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Uganda’s plot to forcefully register journalists riles human rights activists

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Uganda’s plot to forcefully register journalists riles human rights activists

Ugandan journalists have faced unprecedented attacks during the campaigns

Ugandan journalists have faced unprecedented attacks during the campaigns

The government through the Uganda Media Council recently launched a nation-wide campaign aimed at implementing a widely discredited registration exercise for all journalists in the country.

But the Media Council’s drive is being implemented alongside a parallel campaign funded by the United Nations Development Programme (UNDP) that seeks to create awareness about Sustainable Development Goals among Ugandan journalists.

Now defenders of journalists’ rights and freedom of the media are angry not only with the government for launching an exercise that has been rejected by many practitioners and is currently being challenged in the Constitutional court, but also with the UN for accepting to be associated with a campaign they regard as repressive.

Moses Lwokyaza, the Coordinator of Busoga Media Network, told The Sunrise that  the Media Council held a workshop for Busoga region journalists, Media Managers and Editors in Jinja town last week during which the Council officials told reporters to prepare to register with the council very soon or else face arrest.

But according to Lwokyaza, officers from the Media Crimes department of the Police told participants at the workshop that the police is set to start a nation-wide operation to arrest all journalists that work without a permit as required by the Press and Journalists Act 2000.

Enacted in 2000, the Press and Journalists Act was introduced as a measure to try to professionalize the journalism in Uganda. The law sets minimum standards for anyone to practice journalism including possession of bachelors degree in journalism or mass communication or a degree in another field but with a diploma in journalism. In addition, the law requires all journalists to obtain a license from the government media council in order to be allowed to practice in the country.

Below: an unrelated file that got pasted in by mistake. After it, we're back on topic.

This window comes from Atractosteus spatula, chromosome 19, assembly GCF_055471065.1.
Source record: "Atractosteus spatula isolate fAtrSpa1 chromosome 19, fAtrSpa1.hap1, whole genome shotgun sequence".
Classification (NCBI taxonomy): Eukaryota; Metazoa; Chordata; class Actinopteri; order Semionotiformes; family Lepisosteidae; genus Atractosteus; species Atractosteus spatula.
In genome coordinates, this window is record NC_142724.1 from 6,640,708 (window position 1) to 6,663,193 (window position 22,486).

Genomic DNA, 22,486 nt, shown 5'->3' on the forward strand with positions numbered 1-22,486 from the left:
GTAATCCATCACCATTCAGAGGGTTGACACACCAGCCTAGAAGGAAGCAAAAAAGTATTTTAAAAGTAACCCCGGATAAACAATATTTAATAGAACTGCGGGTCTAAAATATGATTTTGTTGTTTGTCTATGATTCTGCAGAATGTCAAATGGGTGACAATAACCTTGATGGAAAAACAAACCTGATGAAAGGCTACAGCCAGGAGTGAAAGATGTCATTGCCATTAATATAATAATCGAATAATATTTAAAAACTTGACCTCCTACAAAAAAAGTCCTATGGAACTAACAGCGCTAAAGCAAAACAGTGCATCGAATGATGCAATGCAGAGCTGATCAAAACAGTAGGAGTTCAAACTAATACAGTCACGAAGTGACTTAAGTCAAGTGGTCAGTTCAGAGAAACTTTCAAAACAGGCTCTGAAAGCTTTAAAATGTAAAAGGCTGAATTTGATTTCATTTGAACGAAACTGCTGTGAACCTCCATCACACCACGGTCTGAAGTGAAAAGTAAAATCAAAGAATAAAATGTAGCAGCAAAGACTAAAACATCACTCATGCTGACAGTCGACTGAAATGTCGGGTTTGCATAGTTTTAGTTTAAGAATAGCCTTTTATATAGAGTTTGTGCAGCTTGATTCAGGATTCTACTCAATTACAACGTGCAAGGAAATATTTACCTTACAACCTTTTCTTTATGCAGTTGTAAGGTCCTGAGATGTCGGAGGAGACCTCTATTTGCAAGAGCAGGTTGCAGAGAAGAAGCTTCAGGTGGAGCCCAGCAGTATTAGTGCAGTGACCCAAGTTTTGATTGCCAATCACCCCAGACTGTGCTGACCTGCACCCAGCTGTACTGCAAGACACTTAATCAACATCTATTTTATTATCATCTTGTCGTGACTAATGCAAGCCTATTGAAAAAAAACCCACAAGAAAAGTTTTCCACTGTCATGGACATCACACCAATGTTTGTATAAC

But the law has since its enactment faced stiff resistance from many media practitioners as well as journalism rights advocates who have argued that any form of licensing of journalists by the state is bound to bring about suppression of dissenting views.

Because of the resistance from the wider media industry, the Press and Journalists Act has largely remained a dead law and has never been implemented.

Last year the Human Rights Network of Journalists (HRNJ-Uganda) went to the Constitutional Court to challenge the Press and Journalists Act stating that it conflicts with several provisions of the 1995 constitution that guarantee freedom of the media and of expression. The Court is yet to start hearing the case. At the same time though, HRNJ is pursuing another case against the same act in the East African Court of Justice.

HRNJ Coordinator Robert Ssempala has expressed his disappointment with the UN body for supporting a government agency in implementing an agenda he considers repressive and one that seeks to muzzle the media and greater freedom of expression among Ugandans.

Ssempala said: “The UN needs to appreciate our reservations about the undertakings by the Media Council to conscript journalists unwillingly to a mandatory registration exercise that stems from a law that we are challenging in courts of law.”

Ssempala has argued the UNDP to intervene and “cause the Media council to backtrack in its campaign and first consider the concerns of the practitioners.”

The HRNJ’s coordinator also appealed to all journalists in the country not to register with the media council until the constitutional petition is decided. Haruna Kanaabi, a renowned critic of the state-controlled regulation of the media in Uganda also criticised the media council’s moves which he described at meant to instil fear among journalists.

UNDP’s spokesperson Doreen Kansiime distanced her organization from the media council’s registration exercise.

She said: “As part of its electoral support, UNDP is partnering with the Media Council on its post elections media dialogues to discuss the election coverage, experiences as well as lessons learnt. “UNDP is also using this opportunity to encourage more journalists to get into development journalism so that they can report on issues such as the Sustainable Development Goals and other key development areas highlighted in the second National Development Plan.  Our goal really is to ensure that the media remains a key partner in the development of the country. Our support therefore does not extend to any other functions of the Media Council including registration of journalists.”

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